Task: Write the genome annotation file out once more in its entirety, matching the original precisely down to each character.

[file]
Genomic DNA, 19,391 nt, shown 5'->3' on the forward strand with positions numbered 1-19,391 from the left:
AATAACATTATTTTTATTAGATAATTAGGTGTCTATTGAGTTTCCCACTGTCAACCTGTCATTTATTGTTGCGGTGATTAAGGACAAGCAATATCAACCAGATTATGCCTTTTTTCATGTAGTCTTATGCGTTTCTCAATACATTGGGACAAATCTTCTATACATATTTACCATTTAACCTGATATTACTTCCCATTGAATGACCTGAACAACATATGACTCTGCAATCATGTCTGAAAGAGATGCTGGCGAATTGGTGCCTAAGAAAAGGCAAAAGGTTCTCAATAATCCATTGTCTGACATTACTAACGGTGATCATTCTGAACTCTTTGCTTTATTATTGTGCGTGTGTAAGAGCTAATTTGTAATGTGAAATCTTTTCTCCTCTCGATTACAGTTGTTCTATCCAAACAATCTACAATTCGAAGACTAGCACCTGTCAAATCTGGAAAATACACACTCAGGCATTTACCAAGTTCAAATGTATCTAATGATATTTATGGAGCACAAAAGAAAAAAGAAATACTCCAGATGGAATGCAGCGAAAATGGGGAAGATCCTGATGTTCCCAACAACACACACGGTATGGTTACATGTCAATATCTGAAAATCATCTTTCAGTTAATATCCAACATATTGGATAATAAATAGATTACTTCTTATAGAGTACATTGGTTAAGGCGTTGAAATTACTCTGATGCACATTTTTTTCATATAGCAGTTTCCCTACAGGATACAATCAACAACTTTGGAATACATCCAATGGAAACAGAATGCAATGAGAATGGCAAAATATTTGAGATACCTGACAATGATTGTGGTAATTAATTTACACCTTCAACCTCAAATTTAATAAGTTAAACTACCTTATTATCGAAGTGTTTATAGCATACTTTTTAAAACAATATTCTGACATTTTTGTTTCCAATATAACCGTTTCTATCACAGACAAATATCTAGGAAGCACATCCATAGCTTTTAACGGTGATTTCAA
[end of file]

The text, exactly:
Genomic DNA, 19,391 nt, shown 5'->3' on the forward strand with positions numbered 1-19,391 from the left:
AATAACATTATTTTTATTAGATAATTAGGTGTCTATTGAGTTTCCCACTGTCAACCTGTCATTTATTGTTGCGGTGATTAAGGACAAGCAATATCAACCAGATTATGCCTTTTTTCATGTAGTCTTATGCGTTTCTCAATACATTGGGACAAATCTTCTATACATATTTACCATTTAACCTGATATTACTTCCCATTGAATGACCTGAACAACATATGACTCTGCAATCATGTCTGAAAGAGATGCTGGCGAATTGGTGCCTAAGAAAAGGCAAAAGGTTCTCAATAATCCATTGTCTGACATTACTAACGGTGATCATTCTGAACTCTTTGCTTTATTATTGTGCGTGTGTAAGAGCTAATTTGTAATGTGAAATCTTTTCTCCTCTCGATTACAGTTGTTCTATCCAAACAATCTACAATTCGAAGACTAGCACCTGTCAAATCTGGAAAATACACACTCAGGCATTTACCAAGTTCAAATGTATCTAATGATATTTATGGAGCACAAAAGAAAAAAGAAATACTCCAGATGGAATGCAGCGAAAATGGGGAAGATCCTGATGTTCCCAACAACACACACGGTATGGTTACATGTCAATATCTGAAAATCATCTTTCAGTTAATATCCAACATATTGGATAATAAATAGATTACTTCTTATAGAGTACATTGGTTAAGGCGTTGAAATTACTCTGATGCACATTTTTTTCATATAGCAGTTTCCCTACAGGATACAATCAACAACTTTGGAATACATCCAATGGAAACAGAATGCAATGAGAATGGCAAAATATTTGAGATACCTGACAATGATTGTGGTAATTAATTTACACCTTCAACCTCAAATTTAATAAGTTAAACTACCTTATTATCGAAGTGTTTATAGCATACTTTTTAAAACAATATTCTGACATTTTTGTTTCCAATATAACCGTTTCTATCACAGACAAATATCTAGGAAGCACATCCATAGCTTTTAACGGTGATTTCAA